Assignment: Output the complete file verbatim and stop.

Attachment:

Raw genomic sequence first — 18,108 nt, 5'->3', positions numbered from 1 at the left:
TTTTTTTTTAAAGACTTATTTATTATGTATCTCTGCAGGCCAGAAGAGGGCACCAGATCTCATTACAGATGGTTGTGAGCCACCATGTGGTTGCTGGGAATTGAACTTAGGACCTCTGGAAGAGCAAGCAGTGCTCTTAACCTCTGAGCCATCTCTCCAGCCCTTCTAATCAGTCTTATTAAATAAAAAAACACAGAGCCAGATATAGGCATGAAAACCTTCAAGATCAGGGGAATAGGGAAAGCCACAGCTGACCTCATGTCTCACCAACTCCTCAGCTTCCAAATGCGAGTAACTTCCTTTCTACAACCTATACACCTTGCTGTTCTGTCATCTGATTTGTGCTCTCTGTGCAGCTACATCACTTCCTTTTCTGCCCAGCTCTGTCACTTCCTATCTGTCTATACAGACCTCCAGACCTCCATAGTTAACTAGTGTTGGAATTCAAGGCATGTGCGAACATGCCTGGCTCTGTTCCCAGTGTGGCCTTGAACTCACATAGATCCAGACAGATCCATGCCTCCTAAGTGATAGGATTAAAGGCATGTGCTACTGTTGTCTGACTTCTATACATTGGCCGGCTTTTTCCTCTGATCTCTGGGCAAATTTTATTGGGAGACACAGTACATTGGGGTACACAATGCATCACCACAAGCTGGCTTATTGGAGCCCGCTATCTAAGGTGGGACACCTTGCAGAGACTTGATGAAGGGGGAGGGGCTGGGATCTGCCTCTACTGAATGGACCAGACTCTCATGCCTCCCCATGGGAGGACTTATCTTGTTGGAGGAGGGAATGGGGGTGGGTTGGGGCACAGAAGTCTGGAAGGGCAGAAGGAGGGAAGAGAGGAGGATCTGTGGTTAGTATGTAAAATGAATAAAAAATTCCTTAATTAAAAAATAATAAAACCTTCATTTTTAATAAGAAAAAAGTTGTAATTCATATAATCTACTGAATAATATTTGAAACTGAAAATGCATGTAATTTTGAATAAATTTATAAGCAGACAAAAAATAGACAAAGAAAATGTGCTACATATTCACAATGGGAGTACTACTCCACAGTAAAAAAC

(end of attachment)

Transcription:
Raw genomic sequence first — 18,108 nt, 5'->3', positions numbered from 1 at the left:
TTTTTTTTTAAAGACTTATTTATTATGTATCTCTGCAGGCCAGAAGAGGGCACCAGATCTCATTACAGATGGTTGTGAGCCACCATGTGGTTGCTGGGAATTGAACTTAGGACCTCTGGAAGAGCAAGCAGTGCTCTTAACCTCTGAGCCATCTCTCCAGCCCTTCTAATCAGTCTTATTAAATAAAAAAACACAGAGCCAGATATAGGCATGAAAACCTTCAAGATCAGGGGAATAGGGAAAGCCACAGCTGACCTCATGTCTCACCAACTCCTCAGCTTCCAAATGCGAGTAACTTCCTTTCTACAACCTATACACCTTGCTGTTCTGTCATCTGATTTGTGCTCTCTGTGCAGCTACATCACTTCCTTTTCTGCCCAGCTCTGTCACTTCCTATCTGTCTATACAGACCTCCAGACCTCCATAGTTAACTAGTGTTGGAATTCAAGGCATGTGCGAACATGCCTGGCTCTGTTCCCAGTGTGGCCTTGAACTCACATAGATCCAGACAGATCCATGCCTCCTAAGTGATAGGATTAAAGGCATGTGCTACTGTTGTCTGACTTCTATACATTGGCCGGCTTTTTCCTCTGATCTCTGGGCAAATTTTATTGGGAGACACAGTACATTGGGGTACACAATGCATCACCACAAGCTGGCTTATTGGAGCCCGCTATCTAAGGTGGGACACCTTGCAGAGACTTGATGAAGGGGGAGGGGCTGGGATCTGCCTCTACTGAATGGACCAGACTCTCATGCCTCCCCATGGGAGGACTTATCTTGTTGGAGGAGGGAATGGGGGTGGGTTGGGGCACAGAAGTCTGGAAGGGCAGAAGGAGGGAAGAGAGGAGGATCTGTGGTTAGTATGTAAAATGAATAAAAAATTCCTTAATTAAAAAATAATAAAACCTTCATTTTTAATAAGAAAAAAGTTGTAATTCATATAATCTACTGAATAATATTTGAAACTGAAAATGCATGTAATTTTGAATAAATTTATAAGCAGACAAAAAATAGACAAAGAAAATGTGCTACATATTCACAATGGGAGTACTACTCCACAGTAAAAAAC